Democrats Are More Receptive to Cultivated Meat Than Republicans

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The perception of cultivated meat is more positive among Democrat and Independent voters in the US, as opposed to Republicans.

On Monday, Florida officially banned cultivated meat, making it a felony to sell, manufacture, produce or distribute these proteins in the state.

It comes three months before a similar law by Alabama comes into effect. These legislative measures have been playing to the culture wars surrounding meat in the US during an election year.

Describing cultivated meat as ‘fake meat’ and/or ‘lab-grown’ (a term despised by the alternative protein industry), the messaging around these bans has been hostile, protectionist and misleading.

And while certain bills hoping to restrict cultivated meat do have bipartisan support, the majority of these proposals have skewed Republican. Florida and Alabama are both Republican-majority states, but bans or restrictions are also being discussed in Arizona, Texas, Tennessee, Nebraska and Wisconsin – all of these are controlled by Republicans for now.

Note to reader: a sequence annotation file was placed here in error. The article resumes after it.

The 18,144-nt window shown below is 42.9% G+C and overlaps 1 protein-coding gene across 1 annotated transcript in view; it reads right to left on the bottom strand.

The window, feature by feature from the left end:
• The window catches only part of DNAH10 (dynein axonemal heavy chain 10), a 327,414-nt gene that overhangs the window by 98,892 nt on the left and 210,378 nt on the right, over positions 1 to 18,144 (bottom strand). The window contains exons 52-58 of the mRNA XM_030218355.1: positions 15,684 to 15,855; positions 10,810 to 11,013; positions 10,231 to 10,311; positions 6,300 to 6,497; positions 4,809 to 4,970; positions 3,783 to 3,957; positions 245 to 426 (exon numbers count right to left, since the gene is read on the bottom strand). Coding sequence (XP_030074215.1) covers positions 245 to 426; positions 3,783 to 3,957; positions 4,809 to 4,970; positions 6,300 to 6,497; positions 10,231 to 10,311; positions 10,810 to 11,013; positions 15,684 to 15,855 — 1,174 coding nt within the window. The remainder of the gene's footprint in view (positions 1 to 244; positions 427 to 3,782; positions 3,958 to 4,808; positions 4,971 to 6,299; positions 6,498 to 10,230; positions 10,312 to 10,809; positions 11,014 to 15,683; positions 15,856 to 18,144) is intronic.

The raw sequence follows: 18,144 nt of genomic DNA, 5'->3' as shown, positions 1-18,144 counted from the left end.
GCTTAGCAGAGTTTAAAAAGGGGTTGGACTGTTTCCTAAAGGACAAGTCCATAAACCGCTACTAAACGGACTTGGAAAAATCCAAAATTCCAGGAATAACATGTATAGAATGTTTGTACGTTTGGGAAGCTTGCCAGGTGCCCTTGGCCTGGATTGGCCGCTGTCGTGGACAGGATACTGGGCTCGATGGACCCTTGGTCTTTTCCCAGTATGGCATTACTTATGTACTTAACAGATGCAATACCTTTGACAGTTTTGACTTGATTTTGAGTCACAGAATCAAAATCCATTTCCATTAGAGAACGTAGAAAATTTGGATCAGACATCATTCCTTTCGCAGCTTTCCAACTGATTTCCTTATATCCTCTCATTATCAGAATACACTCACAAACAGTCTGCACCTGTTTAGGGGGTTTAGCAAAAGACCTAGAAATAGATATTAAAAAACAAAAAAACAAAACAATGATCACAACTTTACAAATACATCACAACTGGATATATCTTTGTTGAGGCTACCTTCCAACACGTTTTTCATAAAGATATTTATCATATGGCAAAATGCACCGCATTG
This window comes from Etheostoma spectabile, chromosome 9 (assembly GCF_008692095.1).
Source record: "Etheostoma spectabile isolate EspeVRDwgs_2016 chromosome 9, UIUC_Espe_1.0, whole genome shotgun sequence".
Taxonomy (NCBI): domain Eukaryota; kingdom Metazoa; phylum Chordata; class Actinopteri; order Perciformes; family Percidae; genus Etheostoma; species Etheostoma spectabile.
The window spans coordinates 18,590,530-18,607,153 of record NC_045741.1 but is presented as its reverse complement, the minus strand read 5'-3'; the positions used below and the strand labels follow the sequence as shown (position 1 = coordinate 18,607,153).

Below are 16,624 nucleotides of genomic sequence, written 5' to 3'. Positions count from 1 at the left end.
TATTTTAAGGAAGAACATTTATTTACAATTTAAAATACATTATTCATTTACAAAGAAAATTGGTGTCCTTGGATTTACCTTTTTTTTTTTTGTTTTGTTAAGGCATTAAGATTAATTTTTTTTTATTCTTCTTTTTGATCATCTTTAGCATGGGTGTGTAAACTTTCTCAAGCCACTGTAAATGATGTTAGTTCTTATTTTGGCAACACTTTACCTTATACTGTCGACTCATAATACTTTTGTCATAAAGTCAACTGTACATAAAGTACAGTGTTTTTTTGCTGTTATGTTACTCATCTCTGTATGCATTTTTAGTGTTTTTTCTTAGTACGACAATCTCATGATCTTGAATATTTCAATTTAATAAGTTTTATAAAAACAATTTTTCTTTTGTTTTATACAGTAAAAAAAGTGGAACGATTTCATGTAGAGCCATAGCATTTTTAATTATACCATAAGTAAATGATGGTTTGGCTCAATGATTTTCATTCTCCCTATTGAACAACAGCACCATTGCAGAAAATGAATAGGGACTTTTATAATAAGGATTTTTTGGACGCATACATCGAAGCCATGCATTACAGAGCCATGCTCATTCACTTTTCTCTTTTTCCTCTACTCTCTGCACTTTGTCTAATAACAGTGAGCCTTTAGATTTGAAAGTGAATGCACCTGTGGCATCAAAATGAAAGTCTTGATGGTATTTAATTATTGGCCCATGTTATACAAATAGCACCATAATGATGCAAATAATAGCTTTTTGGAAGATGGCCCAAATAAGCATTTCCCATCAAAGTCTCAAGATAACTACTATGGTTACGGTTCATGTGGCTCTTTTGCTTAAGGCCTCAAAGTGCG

This year has perhaps one of the highest-stakes US elections in recent memory, and while broad support for cultivated meat is low, partisan politics has – unfortunately – played a major role in the way things have gone so far.

Conservative media has stroked the fire even further, painting a US government grant for cultivated meat research as a move to treat troops as “guinea pigs” and force them to eat these proteins. (We won’t link these stories, as they deliberately spread misinformation, but a quick Google search will get you there if you’re curious.)

A new survey by Morning Consult confirms the reality of how cultivated meat is perceived across the American political spectrum. Asking 2,201 adults about their views on this food, it found a disparity between the left and the right, underscoring how conspiracy theories about the “global elite” have shaped perceptions in the US, where 15% of people don’t believe climate change is real.

Democrats more positive about cultivated meat

lab grown meat republicans
Courtesy: Morning Consult

The Morning Consult poll found that while similar shares of Democrats, Republicans and independents had seen, read or heard about cultivated meat, how they perceive the innovation differs greatly.

Democrats are far more likely to have a net-positive opinion on cultivated meat (the difference between the number of people who like a product versus those who don’t). For example, the net share of Democrats who say cultivated meat is good for the environment is 36, versus nine for independents and seven for Republicans.